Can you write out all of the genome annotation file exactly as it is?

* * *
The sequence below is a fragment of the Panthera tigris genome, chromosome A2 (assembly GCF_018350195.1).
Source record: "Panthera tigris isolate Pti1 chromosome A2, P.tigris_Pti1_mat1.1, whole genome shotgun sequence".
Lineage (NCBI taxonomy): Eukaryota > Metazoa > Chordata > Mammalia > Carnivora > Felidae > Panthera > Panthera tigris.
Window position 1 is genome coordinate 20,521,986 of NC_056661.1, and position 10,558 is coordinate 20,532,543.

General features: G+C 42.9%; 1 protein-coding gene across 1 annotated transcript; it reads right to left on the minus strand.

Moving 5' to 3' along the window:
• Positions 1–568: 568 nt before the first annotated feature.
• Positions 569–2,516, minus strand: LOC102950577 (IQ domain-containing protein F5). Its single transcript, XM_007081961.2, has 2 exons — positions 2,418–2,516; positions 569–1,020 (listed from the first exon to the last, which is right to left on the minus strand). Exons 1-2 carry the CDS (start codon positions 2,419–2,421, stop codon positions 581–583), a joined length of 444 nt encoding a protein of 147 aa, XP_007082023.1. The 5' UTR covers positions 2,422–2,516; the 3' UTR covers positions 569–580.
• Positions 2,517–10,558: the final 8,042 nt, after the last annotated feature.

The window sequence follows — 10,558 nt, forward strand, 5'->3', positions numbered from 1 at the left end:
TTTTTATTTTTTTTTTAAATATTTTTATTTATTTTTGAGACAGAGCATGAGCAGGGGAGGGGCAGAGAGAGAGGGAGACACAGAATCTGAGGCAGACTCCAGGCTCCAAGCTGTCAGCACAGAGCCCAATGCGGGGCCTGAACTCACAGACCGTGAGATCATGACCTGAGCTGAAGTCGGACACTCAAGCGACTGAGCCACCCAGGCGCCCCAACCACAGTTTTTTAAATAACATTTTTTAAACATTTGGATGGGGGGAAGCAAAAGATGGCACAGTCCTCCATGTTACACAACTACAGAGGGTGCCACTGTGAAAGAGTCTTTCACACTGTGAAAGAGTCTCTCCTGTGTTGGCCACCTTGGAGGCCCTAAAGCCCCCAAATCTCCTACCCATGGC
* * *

The sequence below is a fragment of the Panthera tigris genome, chromosome A2 (assembly GCF_018350195.1).
Source record: "Panthera tigris isolate Pti1 chromosome A2, P.tigris_Pti1_mat1.1, whole genome shotgun sequence".
Lineage (NCBI taxonomy): Eukaryota > Metazoa > Chordata > Mammalia > Carnivora > Felidae > Panthera > Panthera tigris.
Window position 1 is genome coordinate 20,521,986 of NC_056661.1, and position 10,558 is coordinate 20,532,543.

General features: G+C 42.9%; 1 protein-coding gene across 1 annotated transcript; it reads right to left on the minus strand.

Moving 5' to 3' along the window:
• Positions 1–568: 568 nt before the first annotated feature.
• Positions 569–2,516, minus strand: LOC102950577 (IQ domain-containing protein F5). Its single transcript, XM_007081961.2, has 2 exons — positions 2,418–2,516; positions 569–1,020 (listed from the first exon to the last, which is right to left on the minus strand). Exons 1-2 carry the CDS (start codon positions 2,419–2,421, stop codon positions 581–583), a joined length of 444 nt encoding a protein of 147 aa, XP_007082023.1. The 5' UTR covers positions 2,422–2,516; the 3' UTR covers positions 569–580.
• Positions 2,517–10,558: the final 8,042 nt, after the last annotated feature.

The window sequence follows — 10,558 nt, forward strand, 5'->3', positions numbered from 1 at the left end:
TTTTTATTTTTTTTTTAAATATTTTTATTTATTTTTGAGACAGAGCATGAGCAGGGGAGGGGCAGAGAGAGAGGGAGACACAGAATCTGAGGCAGACTCCAGGCTCCAAGCTGTCAGCACAGAGCCCAATGCGGGGCCTGAACTCACAGACCGTGAGATCATGACCTGAGCTGAAGTCGGACACTCAAGCGACTGAGCCACCCAGGCGCCCCAACCACAGTTTTTTAAATAACATTTTTTAAACATTTGGATGGGGGGAAGCAAAAGATGGCACAGTCCTCCATGTTACACAACTACAGAGGGTGCCACTGTGAAAGAGTCTTTCACACTGTGAAAGAGTCTCTCCTGTGTTGGCCACCTTGGAGGCCCTAAAGCCCCCAAATCTCCTACCCATGGC